“Asia is a great market for us, and in places like Singapore and Japan, they are building upwards due to space restrictions,” says Barry. “That means lots of apartments and condos with low ceilings and few chandeliers. So, in these markets, we are focused on the solid commercial opportunities in hospitality, such as hotels and restaurants—and, most importantly, many of these TPP countries have the wealth to keep on building and buying.”

Aladdin Light Lift also does great business in Australia, where its customer base extends into the realm of the rich and famous, such as Angus Young, lead guitarist and songwriter of the Australian hard rock band AC/DC, whose home was outfitted with Aladdin Light Lift products. That “rocks.”

The “Go-To” U.S. Commercial Service

Barry credits much of the company’s international success to the U.S. Commercial Service (CS), describing it as part of his “export team.” Leveraging export counseling, market research, international partner searches, business matchmaking, and “general hand-holding,” Barry has connected with new global distributors through CS trade professionals in Alabama and Tennessee and at U.S. embassies and consulates worldwide.

“I was first introduced to the CS in Memphis,” he says. “Had I not been, I doubt our firm would be selling much beyond Canada right now, nor would I be working at this level with the company. When things are slow in the U.S. economy, we need to be selling overseas to keep up our sales, and vice versa.”

As for exporting, Barry says that if his company can do it, any company can. He notes the success of the firm’s niche product, and that, without exporting, the company would be minus as much as $400,000 since 2010, with fewer employees. But with exporting, its revenues have grown an average of $200,000 a year, with sales abroad accounting for eight percent of total revenue. The company has also grown from two to 15 employees since its founding. Today, John Falls serves as company president, and his wife Susan, as executive vice president. Ron Williams continued to offer encouragement and support after buying out of the firm years ago.

“Exporting keeps us competitive because it forces us to adjust to meet demands of the international marketplace,” says Barry. “We are always looking to take a page out of a competitor’s book.”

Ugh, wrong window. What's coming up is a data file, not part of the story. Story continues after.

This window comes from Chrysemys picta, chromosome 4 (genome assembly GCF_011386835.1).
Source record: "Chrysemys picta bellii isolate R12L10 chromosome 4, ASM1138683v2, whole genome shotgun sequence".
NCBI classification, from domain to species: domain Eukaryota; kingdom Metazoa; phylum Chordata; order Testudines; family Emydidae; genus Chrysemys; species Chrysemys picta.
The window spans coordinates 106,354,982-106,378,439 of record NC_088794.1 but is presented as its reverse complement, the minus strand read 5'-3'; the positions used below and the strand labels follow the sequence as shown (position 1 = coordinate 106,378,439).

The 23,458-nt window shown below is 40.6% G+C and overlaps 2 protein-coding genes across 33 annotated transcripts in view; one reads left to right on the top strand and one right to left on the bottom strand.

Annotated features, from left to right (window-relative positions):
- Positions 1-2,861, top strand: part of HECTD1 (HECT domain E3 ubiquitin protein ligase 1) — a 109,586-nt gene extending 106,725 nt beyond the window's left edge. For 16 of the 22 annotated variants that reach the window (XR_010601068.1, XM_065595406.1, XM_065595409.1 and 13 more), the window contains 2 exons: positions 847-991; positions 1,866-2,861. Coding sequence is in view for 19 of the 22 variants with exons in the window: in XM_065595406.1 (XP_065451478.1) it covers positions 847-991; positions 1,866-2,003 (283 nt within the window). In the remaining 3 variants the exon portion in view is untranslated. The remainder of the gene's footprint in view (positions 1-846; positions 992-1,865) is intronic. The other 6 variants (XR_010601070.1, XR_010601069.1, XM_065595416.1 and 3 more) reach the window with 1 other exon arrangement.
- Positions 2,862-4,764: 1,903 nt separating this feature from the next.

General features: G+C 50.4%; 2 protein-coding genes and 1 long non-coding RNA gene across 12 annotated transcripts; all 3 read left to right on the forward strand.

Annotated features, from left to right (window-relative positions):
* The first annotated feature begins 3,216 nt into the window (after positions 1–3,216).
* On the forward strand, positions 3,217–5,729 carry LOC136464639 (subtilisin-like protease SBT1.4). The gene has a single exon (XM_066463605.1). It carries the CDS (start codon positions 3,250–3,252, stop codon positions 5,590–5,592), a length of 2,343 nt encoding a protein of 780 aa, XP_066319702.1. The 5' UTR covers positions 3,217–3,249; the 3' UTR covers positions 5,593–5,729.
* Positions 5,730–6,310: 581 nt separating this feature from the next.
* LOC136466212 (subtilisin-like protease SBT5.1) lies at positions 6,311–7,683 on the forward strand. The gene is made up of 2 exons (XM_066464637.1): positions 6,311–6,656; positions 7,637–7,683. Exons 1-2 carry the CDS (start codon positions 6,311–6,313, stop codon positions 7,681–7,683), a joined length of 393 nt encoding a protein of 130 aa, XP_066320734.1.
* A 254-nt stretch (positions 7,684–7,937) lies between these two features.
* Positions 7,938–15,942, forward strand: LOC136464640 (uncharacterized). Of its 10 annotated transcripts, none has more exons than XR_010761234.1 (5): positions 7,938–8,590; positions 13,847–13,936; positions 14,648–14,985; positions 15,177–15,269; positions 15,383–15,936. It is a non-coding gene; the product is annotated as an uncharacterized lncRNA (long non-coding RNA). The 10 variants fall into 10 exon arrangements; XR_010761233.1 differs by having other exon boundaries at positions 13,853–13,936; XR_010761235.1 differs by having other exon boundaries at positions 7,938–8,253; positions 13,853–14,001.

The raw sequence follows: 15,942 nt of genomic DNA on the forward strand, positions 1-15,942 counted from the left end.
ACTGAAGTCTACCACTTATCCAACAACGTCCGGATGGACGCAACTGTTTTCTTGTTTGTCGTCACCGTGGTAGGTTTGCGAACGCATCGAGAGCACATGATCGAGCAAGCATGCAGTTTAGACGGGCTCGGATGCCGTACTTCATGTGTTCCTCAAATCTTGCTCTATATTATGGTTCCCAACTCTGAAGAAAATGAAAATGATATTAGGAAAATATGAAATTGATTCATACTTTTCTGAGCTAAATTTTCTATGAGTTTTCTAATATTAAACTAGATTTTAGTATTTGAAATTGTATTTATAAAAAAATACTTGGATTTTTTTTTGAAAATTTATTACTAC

For Aladdin Light Lift, that means continuously improving its product line while monitoring trends in consumer behavior. As for lofty ceilings, will more international consumers “see the light” by hanging more chandeliers with Aladdin Light Lift technology? Barry is sure of it.

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A Century-Old Company’s Global Manufacturing Success: Story of a Harbor Tug

October 23, 2015

Melissa Blackledge is an International Trade Specialist at the International Trade Administration’s Export Assistance Center in Cleveland, Ohio.

We’ve all heard sad stories like this: an American manufacturing company that has been around for decades closes because it can’t compete in today’s complex, global marketplace. It’s an unfortunate reality experienced by many local communities. However, a recent announcement from Cleveland-based Great Lakes Towing Company suggests its fate will be more favorable.

Tugboat

Great Lakes Towing Company will deliver a tugboat like this in early 2016 to the Port of Quetzal in Guatemala, marking the 116 year-old company’s latest expansion into Central America. The sale was supported by U.S. & Foreign Commercial Service staff in Cleveland and at the U.S. Embassy in Guatemala.

Recently, the 116-year-old company began construction on a tugboat destined for delivery in Puerto Quetzal, Guatemala, marking the company’s latest expansion into a Central American market. At the tugboat’s ceremonial “*keel laying”, local leaders gathered to celebrate Great Lakes’ ability to compete globally and highlighted the company’s role as a creator of highly paid manufacturing jobs in Northern Ohio.

*In ship-building, the keel laying marks the first stage of the joining together of a boat to officially mark its construction.